It didn’t matter that the Indians had done nothing wrong, and that the government had acted illegally: The cause of “law and order” meant that the government simply had to prevail. That was the central theme in Washington’s dealings with the Indians – and in its conduct toward western landowners as well.”


(emphasis added)

Grigg's article makes us wonder how long it will be before 'they' will try again. After all, when the BLM says that it “will work to resolve the matter administratively and through the court system”, what exactly is it trying to say? That it has hitherto not worked through the court system? That its attempt to simply confiscate the cattle by force was not considered an 'administrative handling' of the matter? One can only hope that the Bundy family continues to succeed in not being driven 'back to the reservation'.


Bundy, free speech penCliven Bundy, the only one of 52 ranchers left in his section of Nevada, inspects the 'free speech pen' erected by the BLM near Bunkerville. It was apparently supposed to keep his supporters well contained, but things didn't quite work out that way.

(Photo via AP / Author unknown)




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9 Responses to “Cliven Bundy vs. FedGov: 1:0”

  • All-Your-Gold-Are-Mine:

    My father had a large ranch in Southern Idaho (several thousand acres) running 450 head of cattle. BLM properties are leased from the government (and the rights sold or purchased with the ranch property)…. as long as you pay the lease fees (reasonably small) and graze cattle during the specified times, you keep your rights to the land. However, if you fail to remove your cattle at the specified times, or if you fail to pay the modest fees, you’ll receive a warning and possible forfeiture of the lands.

    There are environmentalists (usually wealthy individuals from out of state and/or from big cities) that lobby Washington to remove the BLM lands from use by the ranchers. But in fact, several studies conclude (unlike sheep and goats), grazing cattle (for the 4 or 5 months allowed) has been proven to be most beneficial to the environment.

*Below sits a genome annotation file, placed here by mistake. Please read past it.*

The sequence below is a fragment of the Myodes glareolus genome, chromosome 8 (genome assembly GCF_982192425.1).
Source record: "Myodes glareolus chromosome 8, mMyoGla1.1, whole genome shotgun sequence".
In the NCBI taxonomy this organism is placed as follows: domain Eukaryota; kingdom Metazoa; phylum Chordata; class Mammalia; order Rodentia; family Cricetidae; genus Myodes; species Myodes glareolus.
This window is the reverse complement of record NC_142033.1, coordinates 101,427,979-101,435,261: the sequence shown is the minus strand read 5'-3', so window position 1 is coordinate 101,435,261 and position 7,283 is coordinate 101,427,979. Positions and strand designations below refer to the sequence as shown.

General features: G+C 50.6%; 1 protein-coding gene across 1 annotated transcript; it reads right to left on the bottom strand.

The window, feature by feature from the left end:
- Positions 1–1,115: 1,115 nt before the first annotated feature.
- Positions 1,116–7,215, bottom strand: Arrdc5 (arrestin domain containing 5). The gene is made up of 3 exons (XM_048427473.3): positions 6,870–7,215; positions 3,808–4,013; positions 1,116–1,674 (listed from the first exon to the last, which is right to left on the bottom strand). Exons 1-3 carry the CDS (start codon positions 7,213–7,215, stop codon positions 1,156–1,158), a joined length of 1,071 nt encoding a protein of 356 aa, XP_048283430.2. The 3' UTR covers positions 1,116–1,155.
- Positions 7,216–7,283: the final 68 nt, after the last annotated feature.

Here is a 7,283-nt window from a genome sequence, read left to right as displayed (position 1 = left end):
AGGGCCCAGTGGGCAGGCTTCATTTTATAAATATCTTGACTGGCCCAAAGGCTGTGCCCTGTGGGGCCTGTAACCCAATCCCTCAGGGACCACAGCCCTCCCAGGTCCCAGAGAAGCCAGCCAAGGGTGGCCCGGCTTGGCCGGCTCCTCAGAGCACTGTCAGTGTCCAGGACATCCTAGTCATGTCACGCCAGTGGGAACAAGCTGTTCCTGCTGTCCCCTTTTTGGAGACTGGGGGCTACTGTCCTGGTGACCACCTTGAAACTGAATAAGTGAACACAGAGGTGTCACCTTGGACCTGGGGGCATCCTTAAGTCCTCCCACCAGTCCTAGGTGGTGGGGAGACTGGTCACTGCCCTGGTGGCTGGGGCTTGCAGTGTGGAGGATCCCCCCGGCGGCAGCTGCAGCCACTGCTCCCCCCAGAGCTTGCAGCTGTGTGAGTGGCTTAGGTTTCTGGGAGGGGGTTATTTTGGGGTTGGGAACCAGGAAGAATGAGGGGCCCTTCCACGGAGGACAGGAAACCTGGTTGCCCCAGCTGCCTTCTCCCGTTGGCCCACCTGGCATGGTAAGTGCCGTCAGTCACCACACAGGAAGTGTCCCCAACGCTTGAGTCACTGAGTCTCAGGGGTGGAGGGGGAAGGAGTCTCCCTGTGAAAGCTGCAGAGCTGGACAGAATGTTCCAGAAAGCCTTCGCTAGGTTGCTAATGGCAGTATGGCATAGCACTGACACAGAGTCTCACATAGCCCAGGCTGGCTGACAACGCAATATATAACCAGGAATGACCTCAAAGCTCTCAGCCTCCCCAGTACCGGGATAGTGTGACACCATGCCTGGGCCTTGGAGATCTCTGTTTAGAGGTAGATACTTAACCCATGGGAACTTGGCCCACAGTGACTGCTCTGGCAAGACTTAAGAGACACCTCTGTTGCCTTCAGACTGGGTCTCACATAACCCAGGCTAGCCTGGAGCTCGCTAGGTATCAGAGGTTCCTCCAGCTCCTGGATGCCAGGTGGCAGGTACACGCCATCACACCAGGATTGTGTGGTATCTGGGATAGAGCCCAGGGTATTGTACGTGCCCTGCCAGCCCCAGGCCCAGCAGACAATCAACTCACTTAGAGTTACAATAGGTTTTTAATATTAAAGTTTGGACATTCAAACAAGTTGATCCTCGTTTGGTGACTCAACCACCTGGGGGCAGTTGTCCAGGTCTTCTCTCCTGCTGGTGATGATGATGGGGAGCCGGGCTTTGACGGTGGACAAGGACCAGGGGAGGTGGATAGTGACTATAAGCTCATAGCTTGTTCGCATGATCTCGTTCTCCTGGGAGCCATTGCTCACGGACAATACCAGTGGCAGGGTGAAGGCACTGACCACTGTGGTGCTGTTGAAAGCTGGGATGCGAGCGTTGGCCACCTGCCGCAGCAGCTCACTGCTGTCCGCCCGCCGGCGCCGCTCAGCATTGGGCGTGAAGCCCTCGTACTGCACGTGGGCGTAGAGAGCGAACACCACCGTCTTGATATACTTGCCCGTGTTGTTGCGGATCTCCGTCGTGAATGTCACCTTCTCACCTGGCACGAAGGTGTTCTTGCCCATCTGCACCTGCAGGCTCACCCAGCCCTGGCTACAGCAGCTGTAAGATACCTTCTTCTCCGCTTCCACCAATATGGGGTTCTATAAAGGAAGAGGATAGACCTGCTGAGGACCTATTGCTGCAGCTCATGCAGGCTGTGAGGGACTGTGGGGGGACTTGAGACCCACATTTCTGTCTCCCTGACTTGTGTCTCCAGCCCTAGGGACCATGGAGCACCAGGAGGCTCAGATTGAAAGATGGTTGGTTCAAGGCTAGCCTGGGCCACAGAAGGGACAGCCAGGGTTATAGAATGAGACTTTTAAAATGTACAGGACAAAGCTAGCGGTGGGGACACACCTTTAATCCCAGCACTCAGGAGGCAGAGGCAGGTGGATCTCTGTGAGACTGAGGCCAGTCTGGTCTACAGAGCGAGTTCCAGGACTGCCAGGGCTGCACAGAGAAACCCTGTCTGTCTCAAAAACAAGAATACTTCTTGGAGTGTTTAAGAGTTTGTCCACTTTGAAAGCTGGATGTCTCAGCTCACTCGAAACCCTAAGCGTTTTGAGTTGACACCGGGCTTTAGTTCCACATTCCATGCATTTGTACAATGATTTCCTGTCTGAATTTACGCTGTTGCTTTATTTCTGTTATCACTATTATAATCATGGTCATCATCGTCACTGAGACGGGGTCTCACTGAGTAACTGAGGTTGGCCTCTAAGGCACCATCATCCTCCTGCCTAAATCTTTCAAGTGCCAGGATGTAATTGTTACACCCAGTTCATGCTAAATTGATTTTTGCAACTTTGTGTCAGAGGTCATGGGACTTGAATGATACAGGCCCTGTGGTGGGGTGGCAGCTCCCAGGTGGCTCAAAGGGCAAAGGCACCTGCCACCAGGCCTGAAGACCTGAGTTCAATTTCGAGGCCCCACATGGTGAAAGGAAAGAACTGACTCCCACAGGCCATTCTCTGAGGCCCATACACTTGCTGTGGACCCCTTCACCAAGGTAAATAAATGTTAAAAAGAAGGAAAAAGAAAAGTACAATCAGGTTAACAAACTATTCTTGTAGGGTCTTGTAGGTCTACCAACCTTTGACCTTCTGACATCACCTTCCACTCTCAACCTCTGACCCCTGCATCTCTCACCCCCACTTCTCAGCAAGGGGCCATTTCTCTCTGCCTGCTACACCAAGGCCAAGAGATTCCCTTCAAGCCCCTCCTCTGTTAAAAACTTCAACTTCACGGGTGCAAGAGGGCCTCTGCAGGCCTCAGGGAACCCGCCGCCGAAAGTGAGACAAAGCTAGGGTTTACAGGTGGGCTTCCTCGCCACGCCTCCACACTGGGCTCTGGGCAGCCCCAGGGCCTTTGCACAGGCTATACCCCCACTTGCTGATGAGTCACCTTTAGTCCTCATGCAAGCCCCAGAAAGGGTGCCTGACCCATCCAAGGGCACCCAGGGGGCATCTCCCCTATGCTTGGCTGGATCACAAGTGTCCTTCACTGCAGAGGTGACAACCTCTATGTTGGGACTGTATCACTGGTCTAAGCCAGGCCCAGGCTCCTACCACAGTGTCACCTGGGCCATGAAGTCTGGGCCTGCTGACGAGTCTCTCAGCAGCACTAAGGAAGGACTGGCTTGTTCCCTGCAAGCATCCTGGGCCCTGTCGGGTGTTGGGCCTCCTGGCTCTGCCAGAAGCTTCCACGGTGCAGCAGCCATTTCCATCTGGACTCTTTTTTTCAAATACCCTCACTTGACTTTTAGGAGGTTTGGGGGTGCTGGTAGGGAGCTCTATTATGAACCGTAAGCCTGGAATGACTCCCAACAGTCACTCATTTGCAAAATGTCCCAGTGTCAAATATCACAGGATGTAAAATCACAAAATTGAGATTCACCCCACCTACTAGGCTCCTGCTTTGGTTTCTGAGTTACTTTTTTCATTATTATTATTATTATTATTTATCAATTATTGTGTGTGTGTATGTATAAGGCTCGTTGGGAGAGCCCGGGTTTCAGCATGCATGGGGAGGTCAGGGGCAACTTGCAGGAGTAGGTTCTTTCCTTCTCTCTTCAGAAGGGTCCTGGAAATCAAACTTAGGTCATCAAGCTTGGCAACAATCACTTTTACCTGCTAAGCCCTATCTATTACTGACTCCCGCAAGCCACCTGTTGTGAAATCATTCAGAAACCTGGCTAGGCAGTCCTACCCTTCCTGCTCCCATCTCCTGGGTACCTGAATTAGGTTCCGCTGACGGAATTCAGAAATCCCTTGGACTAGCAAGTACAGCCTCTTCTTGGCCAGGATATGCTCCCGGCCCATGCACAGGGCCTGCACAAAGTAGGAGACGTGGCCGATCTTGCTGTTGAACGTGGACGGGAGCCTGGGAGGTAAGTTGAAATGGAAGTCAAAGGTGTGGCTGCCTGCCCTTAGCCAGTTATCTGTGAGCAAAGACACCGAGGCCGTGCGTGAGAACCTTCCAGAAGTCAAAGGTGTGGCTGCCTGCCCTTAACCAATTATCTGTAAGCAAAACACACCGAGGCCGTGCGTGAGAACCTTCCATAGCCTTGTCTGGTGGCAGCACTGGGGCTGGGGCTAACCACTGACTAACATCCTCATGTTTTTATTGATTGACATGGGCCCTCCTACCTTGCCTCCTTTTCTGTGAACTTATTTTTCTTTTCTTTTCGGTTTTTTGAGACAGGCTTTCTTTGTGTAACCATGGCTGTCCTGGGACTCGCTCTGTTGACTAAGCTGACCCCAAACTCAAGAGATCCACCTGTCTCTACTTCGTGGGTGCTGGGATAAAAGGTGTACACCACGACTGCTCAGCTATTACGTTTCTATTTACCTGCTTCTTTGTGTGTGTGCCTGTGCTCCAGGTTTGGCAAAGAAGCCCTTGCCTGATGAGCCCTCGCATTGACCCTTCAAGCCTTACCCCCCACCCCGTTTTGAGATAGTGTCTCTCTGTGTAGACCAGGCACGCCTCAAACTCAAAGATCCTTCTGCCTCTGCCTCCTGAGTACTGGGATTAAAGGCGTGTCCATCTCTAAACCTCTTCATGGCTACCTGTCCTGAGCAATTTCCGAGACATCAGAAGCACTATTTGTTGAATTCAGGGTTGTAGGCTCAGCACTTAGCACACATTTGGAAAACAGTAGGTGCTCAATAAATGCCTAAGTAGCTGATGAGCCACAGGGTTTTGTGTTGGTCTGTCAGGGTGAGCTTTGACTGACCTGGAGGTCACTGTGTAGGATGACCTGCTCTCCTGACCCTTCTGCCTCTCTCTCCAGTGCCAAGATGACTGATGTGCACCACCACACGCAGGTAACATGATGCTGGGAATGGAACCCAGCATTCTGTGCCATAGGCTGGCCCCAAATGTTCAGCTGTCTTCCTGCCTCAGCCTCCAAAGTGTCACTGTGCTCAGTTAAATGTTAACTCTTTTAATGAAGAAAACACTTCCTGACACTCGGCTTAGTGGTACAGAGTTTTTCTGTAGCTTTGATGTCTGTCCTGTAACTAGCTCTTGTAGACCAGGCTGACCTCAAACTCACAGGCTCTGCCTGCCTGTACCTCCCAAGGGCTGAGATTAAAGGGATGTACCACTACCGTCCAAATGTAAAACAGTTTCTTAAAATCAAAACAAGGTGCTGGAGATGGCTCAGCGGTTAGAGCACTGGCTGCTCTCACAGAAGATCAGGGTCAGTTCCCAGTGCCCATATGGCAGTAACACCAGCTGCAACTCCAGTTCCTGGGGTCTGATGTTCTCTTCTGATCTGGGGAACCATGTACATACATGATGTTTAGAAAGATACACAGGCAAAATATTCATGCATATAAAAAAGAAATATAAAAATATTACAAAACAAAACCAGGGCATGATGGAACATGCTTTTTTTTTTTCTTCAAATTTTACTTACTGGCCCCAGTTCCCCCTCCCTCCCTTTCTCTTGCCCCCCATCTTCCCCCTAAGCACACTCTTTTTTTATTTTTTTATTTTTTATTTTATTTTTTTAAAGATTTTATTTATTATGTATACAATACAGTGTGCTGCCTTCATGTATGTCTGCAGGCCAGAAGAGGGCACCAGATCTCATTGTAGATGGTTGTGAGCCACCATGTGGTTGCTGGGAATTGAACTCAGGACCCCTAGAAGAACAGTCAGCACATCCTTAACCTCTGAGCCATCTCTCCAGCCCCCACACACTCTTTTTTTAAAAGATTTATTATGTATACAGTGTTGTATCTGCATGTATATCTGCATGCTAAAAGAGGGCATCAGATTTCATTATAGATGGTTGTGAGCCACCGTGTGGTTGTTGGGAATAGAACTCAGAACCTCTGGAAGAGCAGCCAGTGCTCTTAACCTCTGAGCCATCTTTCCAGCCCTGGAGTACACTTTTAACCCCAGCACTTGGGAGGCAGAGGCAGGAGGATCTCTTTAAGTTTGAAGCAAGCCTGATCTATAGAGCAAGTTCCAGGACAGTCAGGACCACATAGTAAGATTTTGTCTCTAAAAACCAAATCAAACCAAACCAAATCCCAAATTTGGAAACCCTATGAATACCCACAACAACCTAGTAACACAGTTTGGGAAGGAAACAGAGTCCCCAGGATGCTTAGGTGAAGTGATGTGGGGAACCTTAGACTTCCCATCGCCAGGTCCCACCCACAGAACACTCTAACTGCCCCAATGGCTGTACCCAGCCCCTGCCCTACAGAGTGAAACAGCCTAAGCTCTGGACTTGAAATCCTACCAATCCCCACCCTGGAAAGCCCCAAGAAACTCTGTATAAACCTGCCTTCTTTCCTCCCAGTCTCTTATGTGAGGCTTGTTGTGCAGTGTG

In Bundy’s case, he’s sort of an idiot to not pay his fees and not comply with the rules and then expect not to have a conflict with the government. I’m sure all the former Bundy’s that owned the ranch complied with the rules. Just because the BLM rights tied to his ownership of his property were in his family since the 1800s, does not mean he can decide to quit playing by the rules of ownership.

    No one seems to mention this. We all pay our taxes… right? And if we quit paying, what can we expect to happen?

  • Calculus:

    There’s a real paradox in America at the moment.

    The average American is one of the kindest, most considerate, polite, individuals on the planet. if you’ve ever met an American on holiday, you know what I mean.

    Yet the US government, which is obviously full of Americans, are and have turned into some of the nastiest, thuggish, prone to voilence bullies on the planet, foreign foes or home grown citizens, it doesn’t seem to matter to those in power.

    They say you get the government you deserve, but that doesn’t ring true with the average American.

    Something, somewhere has gone very wrong.

    When I was growing up, we used to all be scared of Red Russia, the cold war was strong in the early 80s. Now, I’m even more scared of the US government, that’s very wrong…

  • CG23:

    Shouldn’t that tortoise be fined for damaging the ‘endangered’ Southern Nevada Prickly Cactus?

  • No6:

    Government is filled to the brim with psychopaths. They will finish Bundy eventually and enjoy doing it.

  • Hans:

    The US government, the biggest gang-banger of them all.

    They are now extorting businesses for money and single
    individuals have long been on their extortion list.

    Freedom is dead in America, long live the once great republic.

  • Belmont Boy:

    Is it unfair of me to suspect that ranchers, maybe including even the original Mr. Bundy, not only supported the government back in the 1870s as it dispossessed the Shoshone, but actually prevailed upon the government to take action, instigating that dispossession in the first place?

  • Kreditanstalt:

    Firstly, it is possible that the aim truly is to protect the habitat of this tortoise. Denying this possibility is akin to those who declaim that absolutely EVERY scientist and economist must be corrupted because they work for a government institution. It does kind of beggar belief, doesn’t it…? So let’s be reasonable and assume this – however misguided – might be their aim. After all, if they really wanted to “avoid another Waco” they wouldn’t go after the guy at all.

    Secondly, I have some doubts about whether Bundy would be prepared to share his vastness of used grazing lands with other ranchers, settlers, farmers, whoever…should they make use of part of the territory. I suspect he merely (and rightfully) detests government but the local Indians can make the same ludicrous argument about having “lived there for ages” as he can.

    Could I hypothetically settle on a few acres of this “government land” and undertake my business there without harassment from Bundy? I wonder…